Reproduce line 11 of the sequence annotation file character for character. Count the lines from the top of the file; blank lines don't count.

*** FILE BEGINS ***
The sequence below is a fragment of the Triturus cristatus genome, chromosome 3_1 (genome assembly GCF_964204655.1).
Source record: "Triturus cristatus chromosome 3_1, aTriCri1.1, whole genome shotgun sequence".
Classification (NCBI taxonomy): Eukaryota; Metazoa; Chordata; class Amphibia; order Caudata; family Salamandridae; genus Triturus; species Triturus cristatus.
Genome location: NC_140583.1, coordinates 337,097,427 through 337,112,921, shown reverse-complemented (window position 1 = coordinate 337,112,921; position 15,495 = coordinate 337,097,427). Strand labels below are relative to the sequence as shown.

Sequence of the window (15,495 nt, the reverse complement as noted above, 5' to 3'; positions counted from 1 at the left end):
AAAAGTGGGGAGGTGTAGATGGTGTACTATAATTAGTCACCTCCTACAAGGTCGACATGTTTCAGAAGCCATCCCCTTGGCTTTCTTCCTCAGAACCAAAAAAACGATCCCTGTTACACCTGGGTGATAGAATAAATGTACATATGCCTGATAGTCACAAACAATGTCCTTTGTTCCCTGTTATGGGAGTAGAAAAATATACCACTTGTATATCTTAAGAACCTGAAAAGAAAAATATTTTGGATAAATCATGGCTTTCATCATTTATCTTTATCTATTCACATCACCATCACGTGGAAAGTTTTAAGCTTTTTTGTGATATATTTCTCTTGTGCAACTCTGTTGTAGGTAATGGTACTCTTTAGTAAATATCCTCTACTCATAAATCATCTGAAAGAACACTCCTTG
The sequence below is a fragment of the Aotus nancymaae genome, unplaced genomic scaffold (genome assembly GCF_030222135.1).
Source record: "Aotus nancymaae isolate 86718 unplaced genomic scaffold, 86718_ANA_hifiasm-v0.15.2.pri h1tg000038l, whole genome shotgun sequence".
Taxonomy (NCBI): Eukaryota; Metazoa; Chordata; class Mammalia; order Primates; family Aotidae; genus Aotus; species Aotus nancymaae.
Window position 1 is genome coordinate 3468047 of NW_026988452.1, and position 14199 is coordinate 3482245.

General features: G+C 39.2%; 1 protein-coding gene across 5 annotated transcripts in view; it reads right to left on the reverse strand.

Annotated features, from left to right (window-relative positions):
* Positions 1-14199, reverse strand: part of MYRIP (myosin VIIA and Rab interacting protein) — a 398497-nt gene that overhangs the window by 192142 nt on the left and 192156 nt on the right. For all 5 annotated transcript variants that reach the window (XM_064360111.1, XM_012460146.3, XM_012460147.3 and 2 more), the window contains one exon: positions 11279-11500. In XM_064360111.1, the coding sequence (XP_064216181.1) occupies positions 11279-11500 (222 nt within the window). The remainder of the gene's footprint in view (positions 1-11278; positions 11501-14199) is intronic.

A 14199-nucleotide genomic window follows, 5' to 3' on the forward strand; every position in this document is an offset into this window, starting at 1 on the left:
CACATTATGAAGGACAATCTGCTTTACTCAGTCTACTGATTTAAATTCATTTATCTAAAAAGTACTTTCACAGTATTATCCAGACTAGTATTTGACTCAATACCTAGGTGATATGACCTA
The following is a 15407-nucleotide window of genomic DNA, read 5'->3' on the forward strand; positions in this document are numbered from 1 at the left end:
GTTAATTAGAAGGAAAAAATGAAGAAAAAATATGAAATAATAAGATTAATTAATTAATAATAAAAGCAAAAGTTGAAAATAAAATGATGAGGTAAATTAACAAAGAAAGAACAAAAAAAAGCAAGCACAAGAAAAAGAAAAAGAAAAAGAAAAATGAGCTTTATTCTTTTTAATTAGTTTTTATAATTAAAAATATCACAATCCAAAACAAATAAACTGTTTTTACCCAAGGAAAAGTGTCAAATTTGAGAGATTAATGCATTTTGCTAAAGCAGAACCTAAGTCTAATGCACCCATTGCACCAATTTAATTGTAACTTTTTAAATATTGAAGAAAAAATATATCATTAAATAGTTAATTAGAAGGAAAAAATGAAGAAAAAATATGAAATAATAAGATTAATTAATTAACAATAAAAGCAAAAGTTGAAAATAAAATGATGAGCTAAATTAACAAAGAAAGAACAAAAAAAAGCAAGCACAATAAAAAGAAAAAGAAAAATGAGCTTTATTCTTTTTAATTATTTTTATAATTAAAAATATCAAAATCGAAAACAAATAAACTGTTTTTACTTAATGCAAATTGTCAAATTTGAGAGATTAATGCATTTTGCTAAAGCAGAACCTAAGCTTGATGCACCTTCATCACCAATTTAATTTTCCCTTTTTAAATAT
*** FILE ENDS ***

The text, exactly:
General features: G+C 39.2%; 1 protein-coding gene across 5 annotated transcripts in view; it reads right to left on the reverse strand.